Unicord PLC: The Bumble Bee Decision
A Thai based company established in 1978, Unicord’s main business involved the processing and canning of fresh tuna which were marketed worldwide.
The global tuna industry consisted of tuna fishing as well as canning. Worldwide, the United States was the largest importer of canned tuna.
In order to break into the US market and avoid costly tariffs Unicord acquired US based tuna company Bumble Bee for an amount that stretched the company’s financial solubility thin.
Once Unicord had entered the US market it was faced with external and internal challenges that included controversial fishing techniques, cultural barriers between US and Thai management, aggressive price wars in the US market, the tuna-dolphin controversy and division on major corporate decisions by top Thai management.
Due to Unicord’s inability to steer around these challenges the company fell into receiver ship in 1995.
The following case analysis will attempt to present the most feasible solution to the problem of how to resuscitate Unicord from its present state.
The recommendation includes the purchase and reorganization of Unicord by a private equity investment firm in order to make the necessary changes to allow Unicord to become a profitable company once again.
What feasible ways can be used to resuscitate Unicord. Although few options are still available, first we need to clearly establish what had gone so terribly wrong with Unicord in so short a time. A sophisticated grasp of events will be necessary.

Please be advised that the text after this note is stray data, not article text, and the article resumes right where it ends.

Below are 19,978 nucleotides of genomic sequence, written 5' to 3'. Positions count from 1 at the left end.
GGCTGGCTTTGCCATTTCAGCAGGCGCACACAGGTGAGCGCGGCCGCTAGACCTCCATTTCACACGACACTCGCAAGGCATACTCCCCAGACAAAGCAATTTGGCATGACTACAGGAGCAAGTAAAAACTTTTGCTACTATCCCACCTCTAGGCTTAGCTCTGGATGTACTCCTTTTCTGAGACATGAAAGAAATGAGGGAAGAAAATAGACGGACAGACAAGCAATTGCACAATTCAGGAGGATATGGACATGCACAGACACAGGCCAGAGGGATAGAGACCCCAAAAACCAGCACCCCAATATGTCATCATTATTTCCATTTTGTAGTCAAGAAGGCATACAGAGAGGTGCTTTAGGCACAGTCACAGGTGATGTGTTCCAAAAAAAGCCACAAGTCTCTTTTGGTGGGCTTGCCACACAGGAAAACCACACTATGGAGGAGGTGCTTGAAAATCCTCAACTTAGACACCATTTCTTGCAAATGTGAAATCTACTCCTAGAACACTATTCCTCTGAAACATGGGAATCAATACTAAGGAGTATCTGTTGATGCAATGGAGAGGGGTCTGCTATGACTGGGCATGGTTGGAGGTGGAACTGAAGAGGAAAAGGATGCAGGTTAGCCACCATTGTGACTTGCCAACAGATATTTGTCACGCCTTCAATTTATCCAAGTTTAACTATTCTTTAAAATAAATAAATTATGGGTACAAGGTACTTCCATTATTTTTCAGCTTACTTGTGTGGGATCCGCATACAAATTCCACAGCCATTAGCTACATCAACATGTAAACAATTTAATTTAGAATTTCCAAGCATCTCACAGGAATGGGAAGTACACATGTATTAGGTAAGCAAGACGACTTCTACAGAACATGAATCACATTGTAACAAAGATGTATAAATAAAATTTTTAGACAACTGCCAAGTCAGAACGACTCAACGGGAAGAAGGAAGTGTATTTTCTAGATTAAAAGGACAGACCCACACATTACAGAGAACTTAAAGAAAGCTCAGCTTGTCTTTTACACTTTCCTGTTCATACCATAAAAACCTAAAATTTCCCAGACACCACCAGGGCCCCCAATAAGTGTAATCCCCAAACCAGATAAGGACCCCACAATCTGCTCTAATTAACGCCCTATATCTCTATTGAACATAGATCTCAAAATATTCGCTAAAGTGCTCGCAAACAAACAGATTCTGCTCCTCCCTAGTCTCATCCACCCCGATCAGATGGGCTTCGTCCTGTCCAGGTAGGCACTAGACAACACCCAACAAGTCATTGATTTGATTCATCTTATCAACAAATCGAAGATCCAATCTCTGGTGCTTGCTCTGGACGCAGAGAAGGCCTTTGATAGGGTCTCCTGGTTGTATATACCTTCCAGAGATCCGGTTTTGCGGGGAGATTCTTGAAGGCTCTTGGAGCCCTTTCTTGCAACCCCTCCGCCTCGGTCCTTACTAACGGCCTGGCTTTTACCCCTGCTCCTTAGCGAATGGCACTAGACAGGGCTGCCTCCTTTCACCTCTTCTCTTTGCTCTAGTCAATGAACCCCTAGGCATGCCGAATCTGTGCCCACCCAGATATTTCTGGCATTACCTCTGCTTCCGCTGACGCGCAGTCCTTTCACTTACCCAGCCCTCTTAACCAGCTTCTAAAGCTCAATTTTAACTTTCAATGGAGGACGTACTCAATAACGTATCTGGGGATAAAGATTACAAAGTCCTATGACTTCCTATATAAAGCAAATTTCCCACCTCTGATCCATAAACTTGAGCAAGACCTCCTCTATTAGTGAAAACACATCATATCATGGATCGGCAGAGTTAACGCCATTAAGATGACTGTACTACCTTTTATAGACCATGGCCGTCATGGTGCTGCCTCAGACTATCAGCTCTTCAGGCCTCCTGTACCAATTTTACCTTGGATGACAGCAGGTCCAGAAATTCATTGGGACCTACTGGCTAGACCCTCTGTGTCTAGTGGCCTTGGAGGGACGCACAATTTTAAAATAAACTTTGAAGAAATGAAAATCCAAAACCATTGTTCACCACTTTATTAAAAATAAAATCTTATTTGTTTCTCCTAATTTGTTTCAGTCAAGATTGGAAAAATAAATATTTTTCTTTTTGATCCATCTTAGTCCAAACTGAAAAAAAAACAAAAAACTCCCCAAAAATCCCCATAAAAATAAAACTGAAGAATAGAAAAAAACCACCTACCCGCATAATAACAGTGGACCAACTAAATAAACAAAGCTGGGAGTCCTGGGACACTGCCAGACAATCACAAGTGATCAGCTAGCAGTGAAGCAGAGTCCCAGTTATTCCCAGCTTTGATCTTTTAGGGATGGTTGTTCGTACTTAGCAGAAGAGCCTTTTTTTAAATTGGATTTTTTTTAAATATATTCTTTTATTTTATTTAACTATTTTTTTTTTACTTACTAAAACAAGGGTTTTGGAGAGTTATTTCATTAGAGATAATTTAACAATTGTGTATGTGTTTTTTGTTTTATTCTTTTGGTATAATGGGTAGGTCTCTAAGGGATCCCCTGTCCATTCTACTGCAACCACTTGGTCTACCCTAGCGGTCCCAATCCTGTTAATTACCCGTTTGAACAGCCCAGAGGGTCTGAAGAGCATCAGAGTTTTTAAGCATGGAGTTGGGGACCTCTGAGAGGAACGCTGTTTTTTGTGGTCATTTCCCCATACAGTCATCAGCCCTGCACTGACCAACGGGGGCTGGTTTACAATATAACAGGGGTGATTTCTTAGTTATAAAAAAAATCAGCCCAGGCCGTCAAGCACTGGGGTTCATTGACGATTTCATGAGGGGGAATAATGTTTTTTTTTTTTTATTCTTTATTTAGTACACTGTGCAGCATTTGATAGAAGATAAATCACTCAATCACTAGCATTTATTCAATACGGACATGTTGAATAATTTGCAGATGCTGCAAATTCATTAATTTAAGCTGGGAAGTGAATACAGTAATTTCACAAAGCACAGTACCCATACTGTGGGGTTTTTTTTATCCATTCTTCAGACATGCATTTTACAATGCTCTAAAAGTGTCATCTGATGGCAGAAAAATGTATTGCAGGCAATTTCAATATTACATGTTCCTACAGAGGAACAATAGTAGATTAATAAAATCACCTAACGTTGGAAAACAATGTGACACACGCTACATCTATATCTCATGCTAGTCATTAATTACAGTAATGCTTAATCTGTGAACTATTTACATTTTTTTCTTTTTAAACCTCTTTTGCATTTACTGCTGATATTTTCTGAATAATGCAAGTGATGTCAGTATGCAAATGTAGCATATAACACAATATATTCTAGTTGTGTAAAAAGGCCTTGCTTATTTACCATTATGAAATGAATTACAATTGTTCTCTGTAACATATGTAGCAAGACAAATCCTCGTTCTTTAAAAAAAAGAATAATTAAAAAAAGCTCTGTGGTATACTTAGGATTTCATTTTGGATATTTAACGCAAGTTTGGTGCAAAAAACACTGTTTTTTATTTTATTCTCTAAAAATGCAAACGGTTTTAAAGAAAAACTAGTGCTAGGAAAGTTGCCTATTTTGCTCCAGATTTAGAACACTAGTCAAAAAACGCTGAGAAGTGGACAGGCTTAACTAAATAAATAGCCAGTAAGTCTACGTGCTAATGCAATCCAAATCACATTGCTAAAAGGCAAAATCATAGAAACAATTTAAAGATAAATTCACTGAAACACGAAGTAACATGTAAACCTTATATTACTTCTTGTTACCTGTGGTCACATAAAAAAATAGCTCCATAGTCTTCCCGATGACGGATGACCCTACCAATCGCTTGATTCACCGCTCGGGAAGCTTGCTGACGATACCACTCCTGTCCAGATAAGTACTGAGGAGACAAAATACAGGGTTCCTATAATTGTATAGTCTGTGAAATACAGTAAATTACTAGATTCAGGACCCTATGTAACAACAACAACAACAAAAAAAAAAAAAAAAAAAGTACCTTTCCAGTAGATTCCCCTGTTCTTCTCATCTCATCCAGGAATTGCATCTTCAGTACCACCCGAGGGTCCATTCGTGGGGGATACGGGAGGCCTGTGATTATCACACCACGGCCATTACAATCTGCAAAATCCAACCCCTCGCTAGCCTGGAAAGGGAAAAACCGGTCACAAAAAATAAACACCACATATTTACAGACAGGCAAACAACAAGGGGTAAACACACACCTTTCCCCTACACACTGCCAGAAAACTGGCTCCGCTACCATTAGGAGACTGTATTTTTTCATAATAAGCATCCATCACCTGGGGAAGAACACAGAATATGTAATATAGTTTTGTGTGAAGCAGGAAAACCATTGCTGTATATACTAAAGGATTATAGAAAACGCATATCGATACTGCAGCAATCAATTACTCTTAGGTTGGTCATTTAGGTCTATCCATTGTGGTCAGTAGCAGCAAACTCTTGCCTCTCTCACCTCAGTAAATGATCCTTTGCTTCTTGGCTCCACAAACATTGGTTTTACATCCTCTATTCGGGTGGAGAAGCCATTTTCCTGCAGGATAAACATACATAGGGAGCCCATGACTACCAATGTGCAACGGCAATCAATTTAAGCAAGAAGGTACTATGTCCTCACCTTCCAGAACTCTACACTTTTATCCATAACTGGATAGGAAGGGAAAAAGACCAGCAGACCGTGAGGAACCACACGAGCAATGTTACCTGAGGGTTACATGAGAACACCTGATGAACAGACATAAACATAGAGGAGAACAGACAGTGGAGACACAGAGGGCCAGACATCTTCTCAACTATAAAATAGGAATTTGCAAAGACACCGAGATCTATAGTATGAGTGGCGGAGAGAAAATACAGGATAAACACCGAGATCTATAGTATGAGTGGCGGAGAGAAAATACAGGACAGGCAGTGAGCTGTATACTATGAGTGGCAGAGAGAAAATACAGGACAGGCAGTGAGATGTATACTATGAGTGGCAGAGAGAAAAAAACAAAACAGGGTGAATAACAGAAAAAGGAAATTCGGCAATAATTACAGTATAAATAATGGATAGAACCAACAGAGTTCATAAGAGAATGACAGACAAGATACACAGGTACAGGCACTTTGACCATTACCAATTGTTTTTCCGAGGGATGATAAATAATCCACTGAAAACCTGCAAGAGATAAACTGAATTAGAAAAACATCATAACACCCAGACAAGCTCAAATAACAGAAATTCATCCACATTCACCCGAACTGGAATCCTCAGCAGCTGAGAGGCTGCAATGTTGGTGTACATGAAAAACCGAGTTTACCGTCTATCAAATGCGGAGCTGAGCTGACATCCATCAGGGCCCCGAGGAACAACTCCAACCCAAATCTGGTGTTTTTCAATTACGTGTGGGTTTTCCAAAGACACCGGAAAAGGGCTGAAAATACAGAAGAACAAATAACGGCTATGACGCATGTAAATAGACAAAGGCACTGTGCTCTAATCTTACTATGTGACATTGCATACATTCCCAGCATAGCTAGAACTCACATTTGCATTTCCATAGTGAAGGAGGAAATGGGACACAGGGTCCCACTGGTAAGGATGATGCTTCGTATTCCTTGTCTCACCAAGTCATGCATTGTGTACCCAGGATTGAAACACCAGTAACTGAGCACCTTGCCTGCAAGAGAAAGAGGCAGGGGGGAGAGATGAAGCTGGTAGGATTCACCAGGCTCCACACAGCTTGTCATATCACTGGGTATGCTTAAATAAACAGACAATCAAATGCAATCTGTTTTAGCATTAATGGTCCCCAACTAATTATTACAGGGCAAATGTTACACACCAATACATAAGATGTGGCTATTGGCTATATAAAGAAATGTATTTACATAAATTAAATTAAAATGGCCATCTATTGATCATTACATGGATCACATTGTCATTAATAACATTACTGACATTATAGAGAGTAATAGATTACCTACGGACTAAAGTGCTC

Unicord’s logic underlying the acquisition of Bumble Bee was to successfully counter growing trade protectionism imposed by United States which had its own tuna processors. Barriers to competition existed in various forms: tariffs, import duties, and quotas as well as environmental and food safety standards. The tuna processors in Thailand perceived these barriers to be a significant competitive hurdle that needed to be overcome in the United States.
In evaluating Unicord’s acquisition of Bumble Bee, the logic was very sound strategically. Unicord would gain better access to its largest market (the United States), and secure a buyer for its tuna. Unicord would also be closer to its goal of owning facilities on all five continents. It would be less exposed to market fluctuations and could better secure its future. The Bumble Bee acquisition would make Unicord the world's biggest tuna canner, increasing the prestige of Unicord's owners and decision-makers, and even the Thai people.
Financially, it was pushing the limits of Unicord’s financial solubility. Thailand’s economic boom masked this fact making it feasible for the deal to go through.
After Unicord’s acquisition of Bumble Bee, the focus changed from simply having access to the US market to aggressively increasing market share and making Bumble Bee number one.
Of the factors that lead to Unicord’s demise some were controllable and some were not.
The factors that were uncontrollable by Unicord were:
1. The tuna-dolphin controversy not only had reduced profit margins but also fuelled a noticeable decline in tuna consumption in United States. These outcomes further intensified rivalry in a commodity industry.
2. In 1992, the U.S. per capita consumption of canned tuna continued to fall; it had dropped approximately 15% over the last three years. In a commodity industry, this was a significant drop.
3. In anticipation of price wars, many brokers had bought canned tuna in bulk for redistribution. When tuna prices increased, only the brokers benefited because all profits were essentially redistributed from tuna canners to middlemen.
4. The Bangkok Bank insisted Unicord repay its $113 million debt by the end of 1995. As a result, the company’s shares fell to a low of 5.80 bahts. These events collectively intensified the tremendous...
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